Vision Australia urges transport ministers to keep footpaths safe for blind and low vision pedestrians

19 November 2020

Footpaths will be increasingly unsafe for people who are blind or have low vision if state and territory governments continue to allow e-scooters and similar vehicles to encroach on them.

The National Transport Commission will consider a Regulatory Impact Statement at its meeting on Friday, November 20 that could pave the way for widespread use of these vehicles on footpaths.

Vision Australia has written to multiple state and territory transport ministers urging them to put the safety of pedestrians first and ban the use of these vehicles on footpaths.

E-scooters have become a common sight in cities such as Canberra and Brisbane, while electric and other powered bikes are also more common than ever. Chris Edwards, Vision Australia manager of government relations and advocacy, said this has had a severe impact on the blind and low vision community across Australia.

“For people who are blind or have low vision, it’s vital that footpaths are a safe space. We rely on these footpaths to be able to travel independently and be active members of the community. We deserve the same right to that as the wider community,” Chris, who is blind and Seeing Eye Dog handler, said.

“The fact is that e-scooters and other powered vehicles take this away from us. Some of these vehicles can travel at speeds of up to 50km/h, which is the same speed limit as many residential streets in Australia. Even at speeds of 25km/h, a collision between a pedestrian and rider can cause significant injury,” he said.

Chris said Vision Australia believes speed limits for the use of these vehicles on footpaths do little to protect pedestrians due to the difficulty in enforcing them. There is also no licencing or accreditation process before people can use them.

“Research from the Monash University Accident Research Centre in 2018 has shown that 35% of people who are blind or have low vision have had a collision or near miss with an electric or hybrid car, while 75% indicated the introduction of these vehicles have reduced their confidence in walking,” Chris said.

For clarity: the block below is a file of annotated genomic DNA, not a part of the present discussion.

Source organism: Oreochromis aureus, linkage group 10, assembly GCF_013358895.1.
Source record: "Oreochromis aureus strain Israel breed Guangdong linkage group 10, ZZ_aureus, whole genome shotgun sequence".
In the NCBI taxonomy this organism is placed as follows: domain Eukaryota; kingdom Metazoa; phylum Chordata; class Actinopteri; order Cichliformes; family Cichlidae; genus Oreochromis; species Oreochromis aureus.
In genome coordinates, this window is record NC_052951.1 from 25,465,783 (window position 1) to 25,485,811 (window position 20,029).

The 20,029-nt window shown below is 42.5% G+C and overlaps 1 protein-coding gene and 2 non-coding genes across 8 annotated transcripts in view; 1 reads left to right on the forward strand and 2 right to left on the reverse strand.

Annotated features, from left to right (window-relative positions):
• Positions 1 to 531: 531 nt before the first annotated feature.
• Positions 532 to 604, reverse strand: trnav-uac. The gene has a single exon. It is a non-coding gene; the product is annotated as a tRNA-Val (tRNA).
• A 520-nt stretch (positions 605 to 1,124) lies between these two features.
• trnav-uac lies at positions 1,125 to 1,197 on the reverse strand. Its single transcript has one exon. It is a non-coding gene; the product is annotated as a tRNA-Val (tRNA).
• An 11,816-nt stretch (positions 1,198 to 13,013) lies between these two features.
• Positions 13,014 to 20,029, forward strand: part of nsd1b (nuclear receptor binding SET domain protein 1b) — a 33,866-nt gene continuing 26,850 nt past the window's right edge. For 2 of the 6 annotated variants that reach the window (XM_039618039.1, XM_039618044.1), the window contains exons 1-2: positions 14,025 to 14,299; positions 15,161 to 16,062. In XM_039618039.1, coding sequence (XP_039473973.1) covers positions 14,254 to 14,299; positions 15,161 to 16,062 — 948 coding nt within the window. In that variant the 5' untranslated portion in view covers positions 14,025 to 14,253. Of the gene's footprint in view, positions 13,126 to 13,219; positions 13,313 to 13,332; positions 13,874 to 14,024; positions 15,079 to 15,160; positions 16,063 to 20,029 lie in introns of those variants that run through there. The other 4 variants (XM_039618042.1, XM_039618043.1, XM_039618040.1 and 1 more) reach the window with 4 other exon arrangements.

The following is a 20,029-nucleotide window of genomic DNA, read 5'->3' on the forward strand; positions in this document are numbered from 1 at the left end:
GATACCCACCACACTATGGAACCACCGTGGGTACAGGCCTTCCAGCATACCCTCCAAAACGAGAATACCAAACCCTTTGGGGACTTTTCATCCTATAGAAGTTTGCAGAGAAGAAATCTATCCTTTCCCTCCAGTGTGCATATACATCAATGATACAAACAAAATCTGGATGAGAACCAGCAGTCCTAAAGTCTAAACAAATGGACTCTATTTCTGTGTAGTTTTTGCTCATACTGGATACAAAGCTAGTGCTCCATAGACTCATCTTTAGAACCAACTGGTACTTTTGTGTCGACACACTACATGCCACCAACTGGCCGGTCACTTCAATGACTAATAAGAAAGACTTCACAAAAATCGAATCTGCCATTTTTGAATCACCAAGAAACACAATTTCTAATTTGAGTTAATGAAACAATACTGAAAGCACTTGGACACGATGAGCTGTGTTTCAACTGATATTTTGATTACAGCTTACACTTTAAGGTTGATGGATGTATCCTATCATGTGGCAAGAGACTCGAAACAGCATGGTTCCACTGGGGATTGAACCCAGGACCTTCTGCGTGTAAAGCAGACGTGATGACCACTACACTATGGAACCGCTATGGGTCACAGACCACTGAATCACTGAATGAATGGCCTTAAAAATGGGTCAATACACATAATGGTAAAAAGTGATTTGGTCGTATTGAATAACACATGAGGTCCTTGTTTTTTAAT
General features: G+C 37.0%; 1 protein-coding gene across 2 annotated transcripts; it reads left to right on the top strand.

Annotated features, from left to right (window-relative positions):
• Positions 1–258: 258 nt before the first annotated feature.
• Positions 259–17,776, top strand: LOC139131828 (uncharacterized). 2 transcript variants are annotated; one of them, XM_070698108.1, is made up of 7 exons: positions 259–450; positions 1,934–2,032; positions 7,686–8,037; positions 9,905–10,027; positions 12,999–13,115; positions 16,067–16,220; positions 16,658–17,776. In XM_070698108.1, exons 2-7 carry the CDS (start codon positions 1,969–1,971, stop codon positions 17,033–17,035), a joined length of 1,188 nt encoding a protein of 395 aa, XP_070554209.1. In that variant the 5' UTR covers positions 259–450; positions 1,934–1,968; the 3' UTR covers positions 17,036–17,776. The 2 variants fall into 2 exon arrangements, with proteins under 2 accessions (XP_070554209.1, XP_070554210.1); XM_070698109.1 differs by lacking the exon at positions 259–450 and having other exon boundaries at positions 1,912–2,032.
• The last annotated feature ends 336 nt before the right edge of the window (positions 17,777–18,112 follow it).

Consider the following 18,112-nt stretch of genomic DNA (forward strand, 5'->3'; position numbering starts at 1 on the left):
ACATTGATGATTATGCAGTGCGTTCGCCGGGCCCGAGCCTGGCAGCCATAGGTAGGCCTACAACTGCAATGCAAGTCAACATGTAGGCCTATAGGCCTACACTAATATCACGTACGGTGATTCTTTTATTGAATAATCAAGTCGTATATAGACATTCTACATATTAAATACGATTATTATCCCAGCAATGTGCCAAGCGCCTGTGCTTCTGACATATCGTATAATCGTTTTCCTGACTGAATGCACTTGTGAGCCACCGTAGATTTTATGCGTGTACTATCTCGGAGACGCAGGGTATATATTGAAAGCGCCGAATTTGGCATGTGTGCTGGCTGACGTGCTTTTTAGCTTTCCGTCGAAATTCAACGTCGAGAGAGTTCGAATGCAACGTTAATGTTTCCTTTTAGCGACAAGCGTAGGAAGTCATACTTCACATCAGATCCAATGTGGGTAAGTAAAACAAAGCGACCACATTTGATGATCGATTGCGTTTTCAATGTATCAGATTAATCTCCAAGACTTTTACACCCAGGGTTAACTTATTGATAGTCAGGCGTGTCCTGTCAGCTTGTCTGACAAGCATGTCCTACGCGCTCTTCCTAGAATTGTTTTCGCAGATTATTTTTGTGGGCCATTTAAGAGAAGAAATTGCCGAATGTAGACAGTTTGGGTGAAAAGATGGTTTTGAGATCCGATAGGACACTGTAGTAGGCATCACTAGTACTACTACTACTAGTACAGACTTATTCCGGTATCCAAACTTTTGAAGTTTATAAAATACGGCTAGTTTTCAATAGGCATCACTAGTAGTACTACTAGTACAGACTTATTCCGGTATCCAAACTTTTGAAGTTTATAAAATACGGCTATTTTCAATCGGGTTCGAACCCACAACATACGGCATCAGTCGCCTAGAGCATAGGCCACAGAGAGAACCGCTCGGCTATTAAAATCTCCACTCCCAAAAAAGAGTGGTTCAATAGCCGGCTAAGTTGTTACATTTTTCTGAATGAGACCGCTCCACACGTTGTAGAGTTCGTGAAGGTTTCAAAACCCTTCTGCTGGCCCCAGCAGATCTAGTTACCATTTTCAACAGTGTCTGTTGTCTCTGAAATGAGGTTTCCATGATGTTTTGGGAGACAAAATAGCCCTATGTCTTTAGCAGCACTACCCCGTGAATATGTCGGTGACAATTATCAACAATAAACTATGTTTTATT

“The proliferation of e-scooters and similar vehicles adds to this and other burdens people who are blind or have low vision already face in trying to navigate public places. If this continues, Vision Australia believes footpaths will become too dangerous for people who are blind or have low vision to use.”

Even when not being ridden, Chris said these vehicles continue to pose a risk.

“Under the shared e-scooter schemes in places like Canberra and Brisbane, users can download an app and jump on a scooter, before leaving it where they like.

“This creates a situation where discarded scooters litter footpaths and other public places and make it impossible for people who are blind or have low vision to safely navigate them.”

Chris said Vision Australia believes there is an obligation of governments to ensure footpaths are safe for all pedestrians, not just those who are blind or have low vision, and will continue to advocate this to all levels of government.

“We’re committed to making public spaces safe and accessible for our community. We’re more than happy to meet with ministers, members of parliament, department officials or whoever else to ensure someone who is blind or have low vision can safely walk down the street.”


For further media enquiries: Phil McCarroll, 0416 632 253